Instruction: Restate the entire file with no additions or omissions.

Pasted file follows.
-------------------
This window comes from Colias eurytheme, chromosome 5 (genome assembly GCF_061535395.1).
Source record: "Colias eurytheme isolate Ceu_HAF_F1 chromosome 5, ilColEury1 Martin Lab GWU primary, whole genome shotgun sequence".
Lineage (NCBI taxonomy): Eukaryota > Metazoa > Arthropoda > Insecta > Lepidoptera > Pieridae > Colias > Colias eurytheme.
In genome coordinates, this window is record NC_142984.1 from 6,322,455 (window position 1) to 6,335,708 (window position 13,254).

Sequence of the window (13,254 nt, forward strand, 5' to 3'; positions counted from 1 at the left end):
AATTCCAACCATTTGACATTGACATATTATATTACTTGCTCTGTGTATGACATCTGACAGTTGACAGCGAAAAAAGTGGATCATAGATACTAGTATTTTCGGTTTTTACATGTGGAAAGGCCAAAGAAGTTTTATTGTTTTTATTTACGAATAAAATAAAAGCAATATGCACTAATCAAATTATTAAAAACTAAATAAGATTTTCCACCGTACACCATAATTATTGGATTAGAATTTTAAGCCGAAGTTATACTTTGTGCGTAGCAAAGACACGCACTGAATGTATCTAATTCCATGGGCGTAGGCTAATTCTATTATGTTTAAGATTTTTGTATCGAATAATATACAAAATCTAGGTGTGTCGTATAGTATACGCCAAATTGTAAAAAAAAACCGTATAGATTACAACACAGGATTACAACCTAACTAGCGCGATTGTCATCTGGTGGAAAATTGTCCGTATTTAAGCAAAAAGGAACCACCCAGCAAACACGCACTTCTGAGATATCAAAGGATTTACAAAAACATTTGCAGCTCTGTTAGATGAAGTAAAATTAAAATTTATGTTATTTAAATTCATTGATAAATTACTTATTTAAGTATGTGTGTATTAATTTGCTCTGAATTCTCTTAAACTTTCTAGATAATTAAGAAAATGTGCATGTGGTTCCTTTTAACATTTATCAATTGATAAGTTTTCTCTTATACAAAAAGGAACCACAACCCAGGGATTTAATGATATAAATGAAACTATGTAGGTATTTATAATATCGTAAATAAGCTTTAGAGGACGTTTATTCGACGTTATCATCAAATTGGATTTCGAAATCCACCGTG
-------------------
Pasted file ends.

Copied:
This window comes from Colias eurytheme, chromosome 5 (genome assembly GCF_061535395.1).
Source record: "Colias eurytheme isolate Ceu_HAF_F1 chromosome 5, ilColEury1 Martin Lab GWU primary, whole genome shotgun sequence".
Lineage (NCBI taxonomy): Eukaryota > Metazoa > Arthropoda > Insecta > Lepidoptera > Pieridae > Colias > Colias eurytheme.
In genome coordinates, this window is record NC_142984.1 from 6,322,455 (window position 1) to 6,335,708 (window position 13,254).

Sequence of the window (13,254 nt, forward strand, 5' to 3'; positions counted from 1 at the left end):
AATTCCAACCATTTGACATTGACATATTATATTACTTGCTCTGTGTATGACATCTGACAGTTGACAGCGAAAAAAGTGGATCATAGATACTAGTATTTTCGGTTTTTACATGTGGAAAGGCCAAAGAAGTTTTATTGTTTTTATTTACGAATAAAATAAAAGCAATATGCACTAATCAAATTATTAAAAACTAAATAAGATTTTCCACCGTACACCATAATTATTGGATTAGAATTTTAAGCCGAAGTTATACTTTGTGCGTAGCAAAGACACGCACTGAATGTATCTAATTCCATGGGCGTAGGCTAATTCTATTATGTTTAAGATTTTTGTATCGAATAATATACAAAATCTAGGTGTGTCGTATAGTATACGCCAAATTGTAAAAAAAAACCGTATAGATTACAACACAGGATTACAACCTAACTAGCGCGATTGTCATCTGGTGGAAAATTGTCCGTATTTAAGCAAAAAGGAACCACCCAGCAAACACGCACTTCTGAGATATCAAAGGATTTACAAAAACATTTGCAGCTCTGTTAGATGAAGTAAAATTAAAATTTATGTTATTTAAATTCATTGATAAATTACTTATTTAAGTATGTGTGTATTAATTTGCTCTGAATTCTCTTAAACTTTCTAGATAATTAAGAAAATGTGCATGTGGTTCCTTTTAACATTTATCAATTGATAAGTTTTCTCTTATACAAAAAGGAACCACAACCCAGGGATTTAATGATATAAATGAAACTATGTAGGTATTTATAATATCGTAAATAAGCTTTAGAGGACGTTTATTCGACGTTATCATCAAATTGGATTTCGAAATCCACCGTG